Alumna Jayda Hany Uses Architecture to Make Fashionable Connections
Where traditional industry and modern technology meet art and high fashion, that’s where you’ll find Jayda Hany '12.
After graduating from AUC with a bachelor's in architecture, Hany enrolled in the London College of Fashion for footwear design before moving quickly to the master's level to study advanced technical design. Lately, she’s been dominating headlines for her innovative footwear.
The fashion maven’s goal is to bridge the divide between wearer and shoe. Her collection, Connector, features transparent, red and white heels with visible screws and metal rods that highlight the way the shoe was assembled while offering an envelope-pushing design worthy of a Lady Gaga red carpet outfit.
Hany spoke with News@AUC after the launch of her newest, Cairo-inspired collection, RIV-IT!
What inspired your new collection?
The collection is inspired by the urban fabric of Cairo, specifically the structural urban fabric of Cairo, and to be even more specific, I narrowed it down to the Imbaba bridge because it's full of structural details. I took out the rivet detail, which is a permanent fastener, and I used it on my shoes to reflect all the characteristics, all the qualities of the modern female, especially the ones who live in Cairo. Because it's more of a lifestyle. It's not just a piece of garment or a piece of accessory; it reflects a lifestyle.
Do you see this as your goal with fashion in general? To represent the woman rather than just to add to her style?
The RIV-IT! collection is my first step to create a platform for modern women to express their individuality. I believe that individuality is a more sophisticated form of style that should be celebrated on a daily basis, and this is my job as a designer to ensure that kind of celebration.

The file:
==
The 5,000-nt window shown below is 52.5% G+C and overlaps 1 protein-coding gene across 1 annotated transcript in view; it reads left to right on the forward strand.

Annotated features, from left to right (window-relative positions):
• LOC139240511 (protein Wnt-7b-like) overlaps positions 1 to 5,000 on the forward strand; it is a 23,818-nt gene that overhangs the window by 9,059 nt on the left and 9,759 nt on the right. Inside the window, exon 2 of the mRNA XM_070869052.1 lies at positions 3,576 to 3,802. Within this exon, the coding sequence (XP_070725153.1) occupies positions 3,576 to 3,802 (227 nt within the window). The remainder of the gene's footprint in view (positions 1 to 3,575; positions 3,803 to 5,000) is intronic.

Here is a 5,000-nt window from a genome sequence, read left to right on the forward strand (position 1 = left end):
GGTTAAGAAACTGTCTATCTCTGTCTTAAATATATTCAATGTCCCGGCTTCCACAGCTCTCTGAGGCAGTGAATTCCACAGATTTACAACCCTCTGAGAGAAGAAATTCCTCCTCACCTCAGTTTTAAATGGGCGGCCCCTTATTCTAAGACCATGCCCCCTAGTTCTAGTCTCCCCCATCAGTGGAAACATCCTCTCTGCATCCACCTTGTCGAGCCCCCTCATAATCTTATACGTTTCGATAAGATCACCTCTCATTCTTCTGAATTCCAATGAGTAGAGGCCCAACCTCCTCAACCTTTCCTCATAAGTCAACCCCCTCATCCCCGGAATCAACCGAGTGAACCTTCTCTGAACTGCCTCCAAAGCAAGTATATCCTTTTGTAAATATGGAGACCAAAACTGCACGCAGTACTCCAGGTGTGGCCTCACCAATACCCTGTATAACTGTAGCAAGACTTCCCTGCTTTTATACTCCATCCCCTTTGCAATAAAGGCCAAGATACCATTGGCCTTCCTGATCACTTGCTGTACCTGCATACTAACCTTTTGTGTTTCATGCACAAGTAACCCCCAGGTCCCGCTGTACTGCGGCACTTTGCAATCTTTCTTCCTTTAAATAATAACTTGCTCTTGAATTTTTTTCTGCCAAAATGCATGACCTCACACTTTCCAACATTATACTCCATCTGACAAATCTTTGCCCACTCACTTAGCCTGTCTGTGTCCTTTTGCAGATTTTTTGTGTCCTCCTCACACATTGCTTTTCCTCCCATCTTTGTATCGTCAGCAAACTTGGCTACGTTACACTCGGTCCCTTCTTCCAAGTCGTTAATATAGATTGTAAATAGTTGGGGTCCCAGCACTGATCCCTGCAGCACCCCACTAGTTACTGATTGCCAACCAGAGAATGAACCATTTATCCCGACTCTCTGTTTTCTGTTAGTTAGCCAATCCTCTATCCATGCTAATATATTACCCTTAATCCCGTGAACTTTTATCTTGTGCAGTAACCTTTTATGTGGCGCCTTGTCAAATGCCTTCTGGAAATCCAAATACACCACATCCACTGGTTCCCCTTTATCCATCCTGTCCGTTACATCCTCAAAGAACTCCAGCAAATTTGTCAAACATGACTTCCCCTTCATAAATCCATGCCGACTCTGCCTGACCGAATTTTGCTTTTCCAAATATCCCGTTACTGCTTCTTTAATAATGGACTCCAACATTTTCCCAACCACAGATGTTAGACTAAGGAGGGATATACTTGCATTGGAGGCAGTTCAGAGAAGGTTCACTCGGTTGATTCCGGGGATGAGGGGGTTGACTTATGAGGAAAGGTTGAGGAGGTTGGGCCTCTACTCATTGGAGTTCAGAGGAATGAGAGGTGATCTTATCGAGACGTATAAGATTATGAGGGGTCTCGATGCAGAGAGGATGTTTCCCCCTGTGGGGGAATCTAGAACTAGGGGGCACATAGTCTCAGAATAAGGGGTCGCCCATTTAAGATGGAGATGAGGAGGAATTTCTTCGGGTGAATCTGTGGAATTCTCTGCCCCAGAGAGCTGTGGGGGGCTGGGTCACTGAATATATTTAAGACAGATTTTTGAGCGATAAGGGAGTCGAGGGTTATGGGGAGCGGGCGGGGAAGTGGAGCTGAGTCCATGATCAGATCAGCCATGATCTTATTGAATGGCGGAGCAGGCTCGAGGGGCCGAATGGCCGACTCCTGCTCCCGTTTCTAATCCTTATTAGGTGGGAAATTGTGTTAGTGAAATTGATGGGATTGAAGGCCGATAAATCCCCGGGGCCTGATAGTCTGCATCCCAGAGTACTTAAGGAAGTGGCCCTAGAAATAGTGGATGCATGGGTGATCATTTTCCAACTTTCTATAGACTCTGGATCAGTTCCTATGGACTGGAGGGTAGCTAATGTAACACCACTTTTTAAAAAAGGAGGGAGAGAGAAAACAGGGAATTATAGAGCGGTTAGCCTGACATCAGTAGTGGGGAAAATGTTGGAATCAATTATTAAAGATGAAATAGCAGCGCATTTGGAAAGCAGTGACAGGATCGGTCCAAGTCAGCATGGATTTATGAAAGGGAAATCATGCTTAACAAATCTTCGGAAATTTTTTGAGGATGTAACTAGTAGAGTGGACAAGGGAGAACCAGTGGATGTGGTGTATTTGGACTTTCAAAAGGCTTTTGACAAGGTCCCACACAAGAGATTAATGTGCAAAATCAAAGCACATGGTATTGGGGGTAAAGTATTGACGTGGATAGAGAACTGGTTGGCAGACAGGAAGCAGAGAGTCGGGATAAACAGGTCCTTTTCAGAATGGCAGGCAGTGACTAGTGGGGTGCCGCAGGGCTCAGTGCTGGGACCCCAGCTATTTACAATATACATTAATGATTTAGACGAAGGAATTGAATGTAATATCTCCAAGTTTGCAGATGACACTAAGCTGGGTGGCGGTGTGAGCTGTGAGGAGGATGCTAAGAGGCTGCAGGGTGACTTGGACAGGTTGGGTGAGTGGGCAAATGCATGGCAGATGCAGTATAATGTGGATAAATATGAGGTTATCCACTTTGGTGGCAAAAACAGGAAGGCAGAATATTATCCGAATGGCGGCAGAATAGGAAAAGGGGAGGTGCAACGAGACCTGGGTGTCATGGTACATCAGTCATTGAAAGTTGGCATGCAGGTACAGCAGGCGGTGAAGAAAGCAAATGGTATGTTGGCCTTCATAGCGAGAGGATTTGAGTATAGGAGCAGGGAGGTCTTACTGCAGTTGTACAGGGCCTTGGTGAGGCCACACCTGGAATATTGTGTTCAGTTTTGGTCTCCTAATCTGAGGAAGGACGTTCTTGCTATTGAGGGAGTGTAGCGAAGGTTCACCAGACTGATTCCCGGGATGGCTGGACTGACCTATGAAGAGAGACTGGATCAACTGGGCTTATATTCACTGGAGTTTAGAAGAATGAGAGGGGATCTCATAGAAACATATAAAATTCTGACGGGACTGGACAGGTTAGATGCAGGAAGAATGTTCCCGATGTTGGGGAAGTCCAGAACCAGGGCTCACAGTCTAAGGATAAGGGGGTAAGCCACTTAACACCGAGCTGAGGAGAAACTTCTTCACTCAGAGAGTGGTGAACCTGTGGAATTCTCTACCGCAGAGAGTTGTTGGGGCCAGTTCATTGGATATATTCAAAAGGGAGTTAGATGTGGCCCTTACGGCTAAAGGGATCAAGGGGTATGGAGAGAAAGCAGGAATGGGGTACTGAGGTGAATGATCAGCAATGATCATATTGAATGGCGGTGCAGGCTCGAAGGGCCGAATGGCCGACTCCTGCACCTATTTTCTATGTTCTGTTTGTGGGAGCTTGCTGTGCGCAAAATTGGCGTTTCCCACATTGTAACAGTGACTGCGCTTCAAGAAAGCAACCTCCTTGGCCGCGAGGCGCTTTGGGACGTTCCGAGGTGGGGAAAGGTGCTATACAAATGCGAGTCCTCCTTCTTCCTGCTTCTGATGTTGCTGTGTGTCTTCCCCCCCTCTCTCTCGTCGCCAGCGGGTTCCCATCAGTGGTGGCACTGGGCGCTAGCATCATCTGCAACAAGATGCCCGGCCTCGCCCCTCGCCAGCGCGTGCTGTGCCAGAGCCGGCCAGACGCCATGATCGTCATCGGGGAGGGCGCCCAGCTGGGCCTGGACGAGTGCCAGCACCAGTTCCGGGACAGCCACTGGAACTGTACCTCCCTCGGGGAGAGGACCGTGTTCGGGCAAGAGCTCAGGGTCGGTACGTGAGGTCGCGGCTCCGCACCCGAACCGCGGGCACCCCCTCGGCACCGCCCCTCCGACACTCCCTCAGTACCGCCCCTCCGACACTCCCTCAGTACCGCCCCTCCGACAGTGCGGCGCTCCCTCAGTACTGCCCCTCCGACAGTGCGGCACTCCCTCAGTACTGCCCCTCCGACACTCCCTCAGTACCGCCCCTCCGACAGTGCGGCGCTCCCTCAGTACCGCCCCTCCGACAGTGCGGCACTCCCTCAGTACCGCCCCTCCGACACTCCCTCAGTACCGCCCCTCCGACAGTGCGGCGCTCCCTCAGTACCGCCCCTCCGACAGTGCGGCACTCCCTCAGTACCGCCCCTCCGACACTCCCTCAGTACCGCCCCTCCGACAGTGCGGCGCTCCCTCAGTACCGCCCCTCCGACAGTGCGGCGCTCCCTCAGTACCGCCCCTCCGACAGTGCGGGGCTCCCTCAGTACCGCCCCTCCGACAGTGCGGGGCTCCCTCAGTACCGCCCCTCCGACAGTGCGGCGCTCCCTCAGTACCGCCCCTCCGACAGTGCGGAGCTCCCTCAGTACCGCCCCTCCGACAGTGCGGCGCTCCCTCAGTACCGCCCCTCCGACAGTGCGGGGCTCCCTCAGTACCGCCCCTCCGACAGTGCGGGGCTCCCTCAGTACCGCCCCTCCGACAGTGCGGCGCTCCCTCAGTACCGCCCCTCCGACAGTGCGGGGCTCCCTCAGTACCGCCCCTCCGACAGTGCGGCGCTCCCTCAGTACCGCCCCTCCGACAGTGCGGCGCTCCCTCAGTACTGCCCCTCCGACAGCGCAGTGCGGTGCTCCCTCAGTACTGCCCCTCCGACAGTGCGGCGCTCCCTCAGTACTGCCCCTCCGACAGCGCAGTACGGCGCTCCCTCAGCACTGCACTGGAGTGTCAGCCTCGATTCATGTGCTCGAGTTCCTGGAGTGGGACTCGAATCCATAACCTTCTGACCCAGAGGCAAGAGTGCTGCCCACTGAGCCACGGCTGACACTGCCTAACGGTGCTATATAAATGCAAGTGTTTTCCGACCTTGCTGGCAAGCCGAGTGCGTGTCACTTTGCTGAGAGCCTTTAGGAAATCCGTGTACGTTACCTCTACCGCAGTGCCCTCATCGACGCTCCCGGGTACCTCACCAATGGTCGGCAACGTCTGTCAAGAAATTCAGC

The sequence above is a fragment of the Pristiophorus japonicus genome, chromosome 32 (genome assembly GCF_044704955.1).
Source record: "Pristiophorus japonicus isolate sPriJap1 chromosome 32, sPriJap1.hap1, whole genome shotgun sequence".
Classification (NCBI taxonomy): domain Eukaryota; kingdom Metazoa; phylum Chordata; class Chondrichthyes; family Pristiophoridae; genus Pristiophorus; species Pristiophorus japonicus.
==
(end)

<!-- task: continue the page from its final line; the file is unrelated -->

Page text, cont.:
Who is your target consumer for your shoes collections and does it change? For example, were you marketing to different people with "Connector" than with RIV-IT!?
My market consumer changes according to my collections. For instance, Connector, being extremely experimental yet highly wearable, was targeting performers and conceptualists. It is a bespoke or made to order collection. Whereas, RIV-IT! targets the everyday consumer, yet still has the same design language of Connector, only in a far more commercial manner.
With a background in architecture and an interest in fashion, you're definitely a poster child for melding fields. How do you think AUC supported or fostered interdisciplinary approaches like yours? How would you encourage young fashion designers or architects at AUC to push the boundaries?
I still resort to the architecture department for research until this day. I work closely sometimes with some of my former professors, such as Professor Sherif Safar who helped me through my research for my master's collection, Connector.
It’s a very personal process to realize who you are as a designer, so my advice is always to be true to oneself and trust your instincts regarding design concepts or technicalities
Your shoes have been described as "futuristic" but you lived in two cities -- Cairo and London -- where the architecture is largely historic. Are you ever inspired by more traditional design in Cairo or elsewhere?
My shoes have been labeled futuristic because I manage to take the essence of each traditional structural inspiration in both my collections and transfer it to a much more contemporary version on the footwear scale. I strip all the structure down from any additional ornaments that would devalue my design aesthetic and just work with the main idea and create variations accordingly.
For instance, I was inspired by trusses with Connector, which are cross-braced structural systems used in contemporary architecture, and when I researched them in-depth, I traced the origin to the Ancient Egyptian boat-building techniques where they used ropes to build them. Through material experimentation and extensive design development, I translate the strength of my inspiration into its simplest and rawest form on footwear.
Check out Hany’s designs on her website.